• "[I]n the opinion of the state's qualified experts it has been clearly shown through scientifically valid testing according to generally accepted principles to cause cancer or reproductive toxicity";

• "[A] body considered to be authoritative by such experts has formally identified it as causing cancer or reproductive toxicity";

• "[A]n agency of the state or federal government has formally required it to be labeled or identified as causing cancer or reproductive toxicity."
Cal. Health & Safety Code § 25249.8(a)-(b).

The list of chemicals "known to cause cancer" must also include, "at a minimum," any substances listed in California Labor Code subsections 6382(b)(1) and (d), which define "hazardous substances" under California's Hazardous Substances Information and Training Act. Those subsections refer to "[s]ubstances listed as human or animal carcinogens by [IARC]" and "any substance within the scope of the federal Hazard Communication Standard" as specified by federal regulation. See Cal. Labor Code § 6382(d) (citing 29 C.F.R. § 1910.1200). The cited ///// federal regulation refers again to chemicals identified by IARC and the National Toxicology Program. See Deukmejian, 212 Cal. App. 3d at 435 (citing 29 C.F.R § 1910.1200 App'x A & B).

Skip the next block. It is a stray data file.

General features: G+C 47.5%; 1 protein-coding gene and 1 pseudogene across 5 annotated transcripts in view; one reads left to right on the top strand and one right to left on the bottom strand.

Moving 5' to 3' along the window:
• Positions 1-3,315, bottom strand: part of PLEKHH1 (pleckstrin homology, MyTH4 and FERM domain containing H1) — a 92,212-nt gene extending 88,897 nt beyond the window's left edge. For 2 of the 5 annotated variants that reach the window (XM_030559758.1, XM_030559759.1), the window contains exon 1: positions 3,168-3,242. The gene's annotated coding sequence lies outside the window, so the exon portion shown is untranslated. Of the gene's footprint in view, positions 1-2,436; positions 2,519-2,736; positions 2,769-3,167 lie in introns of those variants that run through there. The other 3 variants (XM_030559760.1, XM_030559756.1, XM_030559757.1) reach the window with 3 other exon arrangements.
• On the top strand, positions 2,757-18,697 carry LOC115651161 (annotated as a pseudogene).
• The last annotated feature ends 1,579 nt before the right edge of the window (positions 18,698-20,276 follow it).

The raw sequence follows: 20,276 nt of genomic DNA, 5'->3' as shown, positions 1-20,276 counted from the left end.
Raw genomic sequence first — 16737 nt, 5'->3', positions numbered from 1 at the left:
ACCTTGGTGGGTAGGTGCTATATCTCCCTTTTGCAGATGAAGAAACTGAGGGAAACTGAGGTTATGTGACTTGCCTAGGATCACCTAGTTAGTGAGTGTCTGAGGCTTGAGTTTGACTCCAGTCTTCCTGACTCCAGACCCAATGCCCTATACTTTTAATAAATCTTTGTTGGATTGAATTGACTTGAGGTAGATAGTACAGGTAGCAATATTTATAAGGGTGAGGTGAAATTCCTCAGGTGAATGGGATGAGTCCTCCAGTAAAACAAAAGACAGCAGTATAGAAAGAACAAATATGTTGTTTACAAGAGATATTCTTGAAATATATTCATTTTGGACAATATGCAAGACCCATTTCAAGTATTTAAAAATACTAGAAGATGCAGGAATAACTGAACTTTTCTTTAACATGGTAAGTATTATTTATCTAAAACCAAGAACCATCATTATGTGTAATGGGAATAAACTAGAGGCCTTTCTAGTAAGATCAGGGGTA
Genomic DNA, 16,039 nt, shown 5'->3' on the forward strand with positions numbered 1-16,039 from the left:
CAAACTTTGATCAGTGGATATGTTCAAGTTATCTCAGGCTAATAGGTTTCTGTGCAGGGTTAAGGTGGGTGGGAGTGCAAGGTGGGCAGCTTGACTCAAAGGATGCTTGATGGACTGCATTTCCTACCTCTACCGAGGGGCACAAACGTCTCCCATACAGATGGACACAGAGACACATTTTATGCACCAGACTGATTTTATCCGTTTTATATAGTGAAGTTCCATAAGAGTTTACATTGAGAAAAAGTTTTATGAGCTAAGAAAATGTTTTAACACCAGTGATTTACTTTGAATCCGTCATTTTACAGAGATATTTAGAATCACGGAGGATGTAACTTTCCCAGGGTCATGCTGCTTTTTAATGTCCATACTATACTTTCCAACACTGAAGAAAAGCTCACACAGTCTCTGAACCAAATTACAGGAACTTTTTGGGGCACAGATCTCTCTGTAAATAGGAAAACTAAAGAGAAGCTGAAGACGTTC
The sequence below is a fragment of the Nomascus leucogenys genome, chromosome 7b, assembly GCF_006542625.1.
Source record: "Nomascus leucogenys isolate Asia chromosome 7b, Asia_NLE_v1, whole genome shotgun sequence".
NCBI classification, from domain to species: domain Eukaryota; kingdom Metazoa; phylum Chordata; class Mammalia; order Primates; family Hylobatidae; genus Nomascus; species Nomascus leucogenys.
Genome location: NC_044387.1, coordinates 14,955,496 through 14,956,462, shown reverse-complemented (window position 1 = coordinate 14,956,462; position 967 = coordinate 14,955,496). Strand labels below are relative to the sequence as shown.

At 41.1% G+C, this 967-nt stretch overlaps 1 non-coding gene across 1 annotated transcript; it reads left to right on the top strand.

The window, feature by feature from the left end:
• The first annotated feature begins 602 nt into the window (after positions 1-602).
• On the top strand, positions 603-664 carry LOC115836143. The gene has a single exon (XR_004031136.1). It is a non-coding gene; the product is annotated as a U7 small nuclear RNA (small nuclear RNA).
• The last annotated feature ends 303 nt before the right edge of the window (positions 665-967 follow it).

A few years after Proposition 65 was passed, a California Court of Appeal interpreted Health & Safety Code 25249.8(a)-(b), Labor Code section 6382, and the regulations they cite as requiring the list of chemicals to include "not only those chemicals that are known to cause cancer in humans, but also those that are known to cause cancer in experimental animals." Baxter Healthcare Corp. v. Denton, 120 Cal. App. 4th 333, 345 (2004) (citing Deukmejian, 212 Cal. App. 3d at 436). A chemical "must be listed even if it is known to be carcinogenic or a reproductive toxin only in animals." Am. Chemistry Council v. Office of Envt'l Health Hazard Assessment, 55 Cal. App. 5th 1113, 1142 (2020). In Proposition 65 enforcement litigation over acrylamide in potato chips, California has agreed that a chemical may be listed as "known to the state to cause cancer" even if the State does not "know" in the colloquial sense "that acrylamide causes cancer in humans." Norris Decl., Ex. L at 2 ¶ 4, ECF No. 95-14 (Joint Stipulation of Undisputed Facts, People v. Frito-Lay, Inc., No. BC 338956 (Cal. Sup. Ct. L.A. Cty., filed July 28, 2008)). That finding is simply not required. See id.